City council member wants to repeal parts of Berkeley’s nuclear free act

This sign on College Avenue indicates Berkeley's status as a nuclear free zone, which it has been since the 1980s.
Faith Buchanan/Staff
This sign on College Avenue indicates Berkeley's status as a nuclear free zone, which it has been since the 1980s.

Berkeley City Councilmember Gordon Wozniak is working to repeal key portions of the Nuclear Free Berkeley Act — a measure that blocks the city from dealing with anything related to nuclear power.

Wozniak takes issue with the section of the act, passed by voters in 1986, that prevents the city from investing with any organization with ties to nuclear energy or nuclear weapons — including the federal government.

The city’s Peace and Justice Commission has upheld this aspect of the law, preventing the city from investing in U.S. Treasury financial instruments because they are products of the federal government.

“This is just kind of crazy,” Wozniak said. “For some reason historically the Peace and Justice Commission has decided that the U.S. government was evil and got the city to not purchase U.S. treasuries — some of the safest assets there are.”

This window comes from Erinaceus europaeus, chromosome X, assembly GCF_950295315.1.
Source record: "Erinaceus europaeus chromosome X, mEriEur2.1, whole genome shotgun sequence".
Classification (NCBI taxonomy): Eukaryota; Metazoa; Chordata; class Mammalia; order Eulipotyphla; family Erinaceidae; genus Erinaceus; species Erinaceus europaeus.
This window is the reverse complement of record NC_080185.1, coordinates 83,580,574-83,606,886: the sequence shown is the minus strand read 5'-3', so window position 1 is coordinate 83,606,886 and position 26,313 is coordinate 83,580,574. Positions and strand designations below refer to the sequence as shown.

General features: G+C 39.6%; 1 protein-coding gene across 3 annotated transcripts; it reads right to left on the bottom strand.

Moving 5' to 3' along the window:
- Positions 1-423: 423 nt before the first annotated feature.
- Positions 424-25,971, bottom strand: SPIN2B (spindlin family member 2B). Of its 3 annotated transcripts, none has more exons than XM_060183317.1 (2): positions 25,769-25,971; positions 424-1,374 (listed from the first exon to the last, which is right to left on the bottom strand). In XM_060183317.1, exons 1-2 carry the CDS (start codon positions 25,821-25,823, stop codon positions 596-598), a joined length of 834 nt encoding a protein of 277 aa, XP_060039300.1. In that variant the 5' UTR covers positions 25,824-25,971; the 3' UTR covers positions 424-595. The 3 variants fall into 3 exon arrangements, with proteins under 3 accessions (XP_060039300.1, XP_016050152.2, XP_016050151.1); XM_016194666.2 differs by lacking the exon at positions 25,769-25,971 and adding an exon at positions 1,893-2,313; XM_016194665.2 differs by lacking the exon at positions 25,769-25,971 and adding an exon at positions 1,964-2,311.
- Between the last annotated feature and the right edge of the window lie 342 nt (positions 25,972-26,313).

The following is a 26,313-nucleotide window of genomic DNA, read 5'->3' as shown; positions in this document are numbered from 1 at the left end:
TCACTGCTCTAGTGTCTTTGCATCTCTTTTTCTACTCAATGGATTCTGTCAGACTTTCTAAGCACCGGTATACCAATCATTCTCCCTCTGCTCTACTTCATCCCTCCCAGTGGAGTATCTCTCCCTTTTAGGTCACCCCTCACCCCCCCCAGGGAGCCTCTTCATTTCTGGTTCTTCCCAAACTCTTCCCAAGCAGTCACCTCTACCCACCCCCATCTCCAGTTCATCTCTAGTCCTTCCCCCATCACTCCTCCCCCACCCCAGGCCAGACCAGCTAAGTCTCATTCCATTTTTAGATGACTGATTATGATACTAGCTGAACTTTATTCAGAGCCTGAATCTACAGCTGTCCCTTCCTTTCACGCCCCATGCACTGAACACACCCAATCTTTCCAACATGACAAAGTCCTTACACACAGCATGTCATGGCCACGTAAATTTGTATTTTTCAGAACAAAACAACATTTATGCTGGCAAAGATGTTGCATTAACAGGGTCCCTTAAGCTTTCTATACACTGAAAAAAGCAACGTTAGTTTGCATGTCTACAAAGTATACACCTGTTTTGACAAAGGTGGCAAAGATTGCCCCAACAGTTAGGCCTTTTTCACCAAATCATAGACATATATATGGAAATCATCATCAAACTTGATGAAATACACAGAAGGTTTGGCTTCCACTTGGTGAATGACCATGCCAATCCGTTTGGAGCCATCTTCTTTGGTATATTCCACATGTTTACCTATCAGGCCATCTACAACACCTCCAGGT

Wozniak has already made progress in obtaining a partial repeal. At a Sept. 20 council meeting, council members approved a resolution allowing the city’s finance director “to make investments, including U.S. treasury bonds, pursuant to the investment policies” for the 2012 fiscal year.

Wozniak also said he plans to put U.S. treasury financial instruments, which include notes and bills in addition to bonds, on the table for approval at an upcoming meeting.

However, Wozniak will most likely face opposition from community members and some council members.

“I think (the act) is actually good,” said Councilmember Kriss Worthington. “It reminds people that there’s still the threat of nuclear war that faces people and the earth.”

The Nuclear Free Berkeley Act originally passed 25 years ago by referendum and with little controversy, according to Cathryn Carson, a UC Berkeley associate professor of history who specializes in nuclear history.

“(The act) was created with some very strategic calculations on how to launch a protest against the military industrial complex,” Carson said.

Around the same time of the passage of Berkeley’s act, Oakland, Hayward and Davis also passed nuclear free acts.

“We are part of a much larger movement,” said George Lippman, chair of Berkeley’s Peace and Justice Commission.

Berkeley’s act also places limitations on the city’s interactions with UC Berkeley.

“When the city wants to hire a UC consultant you have to get a waiver from the Peace and Justice Commission, because he works for the UC which is related to nuclear weapons,” Wozniak said.

City government agencies can bypass some of the act’s restrictions by applying for a waiver from the Peace and Justice Commission, according to Lippman.

He said that in his more than three years on the commission, no projects from the campus have been turned down.

“I am certain that the people of Berkeley still support having a nuclear-free Berkeley,” Lippman said.